Brewing is quite an energy-intensive process, and its environmental impact has been the object of several life cycle assessment (LCA) studies. In this work, the potentialities of a series of options directed to mitigate the main hotspots of the beer life cycle were evaluated to minimize the cradle-to grave carbon footprint (CFC2G) of 1 hL of beer produced in three large- (LS), medium-(MS) and small-(SS) sized breweries and packed in 66-cL glass or polyethylene terephthalate (PET) bottles by using a previously developed LCA model. As the annual brewery capacity reduced from 3 × 106 to 600 hL/yr, the estimated CFC2G scores increased from ∼127 to 192, or 103–169 kg CO2e hL−1 for glass or PET bottles, respectively. Their main hotspots depended on the primary packaging material used, even in the case of PET bottles for the large-sized brewery only. By replacing progressively virgin materials with 100%-recycled glass or PET bottles, road transport with rail one, barley grown abroad using conventional agriculture methods with local organic one, fossil fuel energy with solar photovoltaic one, etc., CFC2G declined to 56–60, or 80 kg CO2e hL−1 in the case of LS and MS, or SS breweries, respectively, independently of the primary packaging material used. Such an approach appeared to be useful to identify how to reduce effectively CFC2G, as well as to decide to invest on the collection of selected primary data or assessment of other environmental impact categories to avoid burden shifting.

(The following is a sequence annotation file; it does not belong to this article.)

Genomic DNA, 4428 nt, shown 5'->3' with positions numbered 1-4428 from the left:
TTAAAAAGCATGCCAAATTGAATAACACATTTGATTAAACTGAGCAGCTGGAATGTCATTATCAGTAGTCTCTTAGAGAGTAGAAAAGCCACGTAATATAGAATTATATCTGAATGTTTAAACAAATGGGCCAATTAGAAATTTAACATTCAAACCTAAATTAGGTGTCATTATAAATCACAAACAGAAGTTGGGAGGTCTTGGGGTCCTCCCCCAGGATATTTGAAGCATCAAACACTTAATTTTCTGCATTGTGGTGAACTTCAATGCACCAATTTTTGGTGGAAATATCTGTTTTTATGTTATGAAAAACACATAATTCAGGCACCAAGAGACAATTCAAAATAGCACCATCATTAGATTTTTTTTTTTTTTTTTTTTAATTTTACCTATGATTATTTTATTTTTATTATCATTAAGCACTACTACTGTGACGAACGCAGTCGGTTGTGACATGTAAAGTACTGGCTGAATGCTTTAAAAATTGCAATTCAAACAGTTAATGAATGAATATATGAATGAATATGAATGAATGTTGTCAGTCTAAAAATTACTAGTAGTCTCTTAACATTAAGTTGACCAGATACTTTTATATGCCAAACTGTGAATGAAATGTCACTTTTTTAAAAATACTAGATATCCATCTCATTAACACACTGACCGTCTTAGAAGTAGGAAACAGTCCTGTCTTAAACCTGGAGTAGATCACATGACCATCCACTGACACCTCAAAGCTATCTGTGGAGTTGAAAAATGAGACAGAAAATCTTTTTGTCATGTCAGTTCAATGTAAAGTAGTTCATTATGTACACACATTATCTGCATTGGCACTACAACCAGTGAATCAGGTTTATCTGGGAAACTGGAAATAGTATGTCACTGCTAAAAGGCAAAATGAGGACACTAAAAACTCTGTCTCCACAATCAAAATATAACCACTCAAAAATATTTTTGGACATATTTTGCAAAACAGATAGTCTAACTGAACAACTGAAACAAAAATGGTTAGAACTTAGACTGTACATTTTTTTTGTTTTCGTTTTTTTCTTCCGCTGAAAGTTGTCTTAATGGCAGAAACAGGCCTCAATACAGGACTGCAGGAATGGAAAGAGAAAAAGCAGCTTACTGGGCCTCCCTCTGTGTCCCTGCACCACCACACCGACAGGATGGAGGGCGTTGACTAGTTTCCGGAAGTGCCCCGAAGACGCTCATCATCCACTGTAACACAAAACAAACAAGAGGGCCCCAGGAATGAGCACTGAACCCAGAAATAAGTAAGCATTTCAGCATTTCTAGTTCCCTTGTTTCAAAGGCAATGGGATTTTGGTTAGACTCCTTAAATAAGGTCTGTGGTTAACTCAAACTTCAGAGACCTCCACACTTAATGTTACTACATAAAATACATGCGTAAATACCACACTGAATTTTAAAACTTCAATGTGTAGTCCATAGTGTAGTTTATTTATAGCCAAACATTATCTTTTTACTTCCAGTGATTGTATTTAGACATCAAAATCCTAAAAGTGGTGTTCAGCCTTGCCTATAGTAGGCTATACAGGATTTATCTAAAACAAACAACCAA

Journal of Food Engineering – Elsevier
Published: Nov 1, 2018
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